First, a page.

Again, E.T. sees a small town infiltrated by outside forces – not just aliens, but hooded, unnamed government officials. In this it’s the humans who are the ‘villains’ of the piece, or, more specifically, adults. The fact that the only grown-up we see for the majority of the film is Elliott’s mother, creates a sense of dread as soon as their home is invaded by these outside forces. 

The film is rife with paranoia as vans with satellites drive around the neighbourhood, listening to people’s secret conversations. We’re left with this recurring idea that as nice and pristine as these towns are, there’s a shady underbelly where not everything is what it seems, and where danger lurks around every corner.

  

This is typical of the film-maker however. Since his first feature length debut in 1971, he has taken everyday situations and found danger within them. Duel – which was actually made for television – takes the story of a business man driving a long, open road, only to find himself terrorised and tormented by a crazed truck driver.

Four years later, we would get Jaws, one of Spielberg’s most famous, and most brilliant films to date. This time it was beach-goers who were in trouble, as a great white shark begins to prey on the residents of an otherwise sleepy beach town. 

As well as being truly one of the most thrilling films ever made, it’s also terrifying. John Williams’ infamous score is enough to send chills down the spines of those who’ve seen the picture, and who can forget that shocking beach scene which sees a fountain of blood erupt from the sea, as a young boy is attacked by the shark.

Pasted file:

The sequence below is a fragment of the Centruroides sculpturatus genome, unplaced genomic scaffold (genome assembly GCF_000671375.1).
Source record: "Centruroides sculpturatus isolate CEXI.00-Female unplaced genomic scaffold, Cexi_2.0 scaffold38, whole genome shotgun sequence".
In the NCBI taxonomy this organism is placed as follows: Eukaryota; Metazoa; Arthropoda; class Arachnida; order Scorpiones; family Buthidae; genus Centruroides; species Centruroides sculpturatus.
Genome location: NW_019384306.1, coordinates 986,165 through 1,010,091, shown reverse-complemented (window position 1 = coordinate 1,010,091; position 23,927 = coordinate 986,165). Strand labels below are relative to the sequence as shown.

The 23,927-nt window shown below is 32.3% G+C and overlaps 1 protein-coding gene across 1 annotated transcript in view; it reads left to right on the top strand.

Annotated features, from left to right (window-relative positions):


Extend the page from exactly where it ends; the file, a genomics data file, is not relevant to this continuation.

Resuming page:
Even his follow up, Close Encounters of The Third Kind has a deceptively dark undercurrent as the lead hero, Roy, effectively abandons his family for a chance to go off gallivanting with some aliens. The centrepiece which has a young boy being abducted, is as well constructed and chilling as you’d like.

  

If you look back at Spielberg’s career, right from the very beginning, I think his affection and talent for horror is absolutely apparent. He’s used sharks, dinosaurs, aliens, gremlins, ghosts, to entertain is and scare us out of our wits.

The darkness in his movies go much deeper than the physical though and tap into our childhood fears of abandoment, loneliness, and the stuff we just don’t understand. 

A lot of Spielberg’s films are too scary for children, yet we all associate them with growing up and perhaps that’s the point. Being introduced to darkness is after all an important part of growing up, and Spielberg’s movies tie into that theory. 

His films are indeed magical, funny, exciting, and moving, but they are often scary too. The ability to combine and blend all these things at once is exactly why he’s one of the greatest film-makers not only working today, but of all time too.

Image credits to http://www.youtube.com, http://www.reptilespics.com, http://www.reflectionsonfilmandtelevision.com, http://www.imgkid.com, http://www.horrorphile.com, and http://www.blastr.com